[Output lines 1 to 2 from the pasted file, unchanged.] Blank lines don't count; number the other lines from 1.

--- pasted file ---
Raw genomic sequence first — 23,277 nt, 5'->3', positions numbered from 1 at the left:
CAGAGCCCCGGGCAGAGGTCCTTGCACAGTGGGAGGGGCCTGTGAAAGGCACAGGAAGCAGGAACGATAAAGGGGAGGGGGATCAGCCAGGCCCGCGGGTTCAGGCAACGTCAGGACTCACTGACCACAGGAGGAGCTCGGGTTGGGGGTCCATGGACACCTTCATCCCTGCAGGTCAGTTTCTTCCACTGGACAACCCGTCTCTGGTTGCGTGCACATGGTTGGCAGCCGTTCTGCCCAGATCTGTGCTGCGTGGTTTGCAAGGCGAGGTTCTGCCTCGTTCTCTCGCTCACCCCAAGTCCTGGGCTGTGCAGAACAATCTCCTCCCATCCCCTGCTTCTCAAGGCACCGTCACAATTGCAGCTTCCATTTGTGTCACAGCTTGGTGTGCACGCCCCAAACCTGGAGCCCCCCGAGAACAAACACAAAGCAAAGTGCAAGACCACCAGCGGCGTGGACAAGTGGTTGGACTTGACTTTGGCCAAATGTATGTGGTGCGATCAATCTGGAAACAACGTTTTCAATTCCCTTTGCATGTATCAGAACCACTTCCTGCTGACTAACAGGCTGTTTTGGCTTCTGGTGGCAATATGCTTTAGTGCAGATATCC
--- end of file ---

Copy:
Raw genomic sequence first — 23,277 nt, 5'->3', positions numbered from 1 at the left:
CAGAGCCCCGGGCAGAGGTCCTTGCACAGTGGGAGGGGCCTGTGAAAGGCACAGGAAGCAGGAACGATAAAGGGGAGGGGGATCAGCCAGGCCCGCGGGTTCAGGCAACGTCAGGACTCACTGACCACAGGAGGAGCTCGGGTTGGGGGTCCATGGACACCTTCATCCCTGCAGGTCAGTTTCTTCCACTGGACAACCCGTCTCTGGTTGCGTGCACATGGTTGGCAGCCGTTCTGCCCAGATCTGTGCTGCGTGGTTTGCAAGGCGAGGTTCTGCCTCGTTCTCTCGCTCACCCCAAGTCCTGGGCTGTGCAGAACAATCTCCTCCCATCCCCTGCTTCTCAAGGCACCGTCACAATTGCAGCTTCCATTTGTGTCACAGCTTGGTGTGCACGCCCCAAACCTGGAGCCCCCCGAGAACAAACACAAAGCAAAGTGCAAGACCACCAGCGGCGTGGACAAGTGGTTGGACTTGACTTTGGCCAAATGTATGTGGTGCGATCAATCTGGAAACAACGTTTTCAATTCCCTTTGCATGTATCAGAACCACTTCCTGCTGACTAACAGGCTGTTTTGGCTTCTGGTGGCAATATGCTTTAGTGCAGATATCC